|Associate Professor Don Garden|
Victorians are invited to don their hiking boots and unearth the history of bushwalking as the Royal Historical Society of Victoria presents their October talk topic, “Becoming Comfortable in Our Land”.
To be held on Tuesday 11 October at 5.45pm, environmental historian Associate Professor Don Garden will explore Victoria’s environmental history and the role that bushwalking has played in it.
“In the last two decades of the nineteenth century and the early decades of the twentieth century important changes occurred in the relationship between the Australian colonists and the Australian natural environment,” said Associate Professor Garden.
“For a variety of economic, technological, scientific and cultural reasons, the ‘bush’ came to be seen as less alien and threatening than it had been in the early decades of colonisation.
“For many people the bush increasingly became something to enjoy for recreation, exercise and study – a place for leisure and pleasure.
“One manifestation of this changing view was the number of people who took up bushwalking as a recreational hobby.
“Bushwalkers also played a significant role in the early stages of environmental protection campaigns, and notably in efforts to establish national parks.
“Our talk will explore just how bushwalking has evolved to become the popular cultural and social activity it has today.”
Associate Professor Don Garden is President of the Federation of Australian Historical Societies, a Senior Fellow at Melbourne University’s Australian Centre for Science, Innovation and Society, a Principal Fellow in the School of Historical Studies, and a Fellow and Councillor of the Royal Historical Society of Victoria.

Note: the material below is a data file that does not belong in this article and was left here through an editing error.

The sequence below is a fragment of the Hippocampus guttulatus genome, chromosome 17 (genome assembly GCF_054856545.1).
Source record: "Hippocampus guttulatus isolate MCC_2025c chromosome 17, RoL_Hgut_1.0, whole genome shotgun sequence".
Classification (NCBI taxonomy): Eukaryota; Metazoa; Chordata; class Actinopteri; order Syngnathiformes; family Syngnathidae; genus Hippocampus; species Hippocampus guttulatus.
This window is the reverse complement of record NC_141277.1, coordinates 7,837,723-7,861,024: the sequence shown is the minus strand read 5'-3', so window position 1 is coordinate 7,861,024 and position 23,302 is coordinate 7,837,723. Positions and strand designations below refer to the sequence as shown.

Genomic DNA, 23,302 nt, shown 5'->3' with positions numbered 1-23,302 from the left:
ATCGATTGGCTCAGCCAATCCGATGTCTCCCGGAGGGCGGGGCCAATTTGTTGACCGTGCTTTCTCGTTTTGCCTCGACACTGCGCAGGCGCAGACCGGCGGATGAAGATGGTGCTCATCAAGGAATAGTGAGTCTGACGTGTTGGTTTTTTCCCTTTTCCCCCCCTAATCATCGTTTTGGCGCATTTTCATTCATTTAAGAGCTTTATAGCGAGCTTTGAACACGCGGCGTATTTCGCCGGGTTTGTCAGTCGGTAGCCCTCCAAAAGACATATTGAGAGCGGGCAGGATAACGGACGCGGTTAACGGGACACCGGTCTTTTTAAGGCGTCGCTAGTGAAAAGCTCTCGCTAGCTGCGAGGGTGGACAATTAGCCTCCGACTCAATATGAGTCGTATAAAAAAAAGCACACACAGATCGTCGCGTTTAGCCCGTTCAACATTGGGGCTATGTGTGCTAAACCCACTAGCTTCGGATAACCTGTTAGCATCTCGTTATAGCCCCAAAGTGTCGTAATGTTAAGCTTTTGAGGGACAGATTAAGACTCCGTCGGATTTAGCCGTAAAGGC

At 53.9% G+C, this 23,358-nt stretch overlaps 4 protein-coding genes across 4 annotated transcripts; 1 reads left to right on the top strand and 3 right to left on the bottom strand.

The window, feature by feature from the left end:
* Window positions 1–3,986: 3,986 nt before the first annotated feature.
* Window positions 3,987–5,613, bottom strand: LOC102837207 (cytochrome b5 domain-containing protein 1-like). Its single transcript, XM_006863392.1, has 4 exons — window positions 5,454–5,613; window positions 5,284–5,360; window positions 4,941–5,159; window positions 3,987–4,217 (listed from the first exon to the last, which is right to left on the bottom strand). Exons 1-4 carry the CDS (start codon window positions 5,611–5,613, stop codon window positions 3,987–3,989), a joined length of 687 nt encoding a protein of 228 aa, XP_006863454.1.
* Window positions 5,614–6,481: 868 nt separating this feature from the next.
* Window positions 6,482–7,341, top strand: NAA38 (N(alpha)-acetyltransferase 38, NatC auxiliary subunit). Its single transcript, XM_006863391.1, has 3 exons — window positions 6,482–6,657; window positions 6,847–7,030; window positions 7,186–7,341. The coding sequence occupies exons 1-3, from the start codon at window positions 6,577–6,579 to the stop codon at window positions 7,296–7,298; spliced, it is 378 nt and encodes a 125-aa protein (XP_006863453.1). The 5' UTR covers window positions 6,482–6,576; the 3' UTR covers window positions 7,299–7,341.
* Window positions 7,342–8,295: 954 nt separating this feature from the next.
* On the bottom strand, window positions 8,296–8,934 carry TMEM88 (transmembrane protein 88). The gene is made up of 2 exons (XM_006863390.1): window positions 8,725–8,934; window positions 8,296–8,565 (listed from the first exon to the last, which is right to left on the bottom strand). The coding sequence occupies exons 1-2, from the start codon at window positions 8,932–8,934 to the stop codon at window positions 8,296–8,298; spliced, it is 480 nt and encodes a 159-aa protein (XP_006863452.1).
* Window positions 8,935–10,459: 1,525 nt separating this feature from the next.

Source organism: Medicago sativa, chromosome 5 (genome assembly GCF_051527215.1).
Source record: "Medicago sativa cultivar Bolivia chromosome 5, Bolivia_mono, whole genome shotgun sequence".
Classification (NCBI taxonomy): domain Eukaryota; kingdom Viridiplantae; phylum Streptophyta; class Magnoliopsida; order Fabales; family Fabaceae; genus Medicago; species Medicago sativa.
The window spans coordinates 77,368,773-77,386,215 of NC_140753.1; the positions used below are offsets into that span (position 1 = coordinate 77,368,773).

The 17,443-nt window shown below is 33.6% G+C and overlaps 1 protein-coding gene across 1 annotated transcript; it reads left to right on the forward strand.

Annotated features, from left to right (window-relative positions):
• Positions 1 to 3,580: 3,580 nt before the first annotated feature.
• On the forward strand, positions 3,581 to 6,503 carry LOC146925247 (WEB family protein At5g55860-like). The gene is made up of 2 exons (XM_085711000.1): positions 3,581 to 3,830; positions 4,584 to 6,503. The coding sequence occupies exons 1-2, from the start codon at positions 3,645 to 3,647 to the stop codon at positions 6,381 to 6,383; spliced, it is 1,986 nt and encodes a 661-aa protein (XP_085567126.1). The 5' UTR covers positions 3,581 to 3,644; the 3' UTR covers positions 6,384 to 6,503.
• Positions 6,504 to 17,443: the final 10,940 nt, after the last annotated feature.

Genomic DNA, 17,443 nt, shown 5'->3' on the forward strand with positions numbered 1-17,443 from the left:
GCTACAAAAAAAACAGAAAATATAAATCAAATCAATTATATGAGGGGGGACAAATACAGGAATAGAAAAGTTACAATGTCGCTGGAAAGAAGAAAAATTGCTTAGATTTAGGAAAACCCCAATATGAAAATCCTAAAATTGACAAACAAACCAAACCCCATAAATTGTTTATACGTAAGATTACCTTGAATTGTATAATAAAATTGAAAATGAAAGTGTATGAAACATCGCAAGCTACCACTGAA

The event will be held at the Royal Historical Society of Victoria in the former Australian Army Medical Corps Drill Hall - an impressive Art Deco space, listed on the Victorian Heritage Register for its state-wide architectural and historical significance.
Formed in 1909, the Royal Historical Society of Victoria (RHSV) is committed to collecting, researching and sharing an understanding of the history of Victoria. Housing the most extensive single information resource on the history of Melbourne and Victoria, collections are open Monday to Friday, 10am – 4pm.
Date: Tuesday 11 October
Time: 5.15pm tea/coffee; 5.45pm – 6.45pm lecture.
Address: Royal Historical Society of Victoria
239 A’Beckett Street
Melbourne (entry via William Street)
Cost: $5.50 non members; free for members
Bookings: t: (03) 9326 9288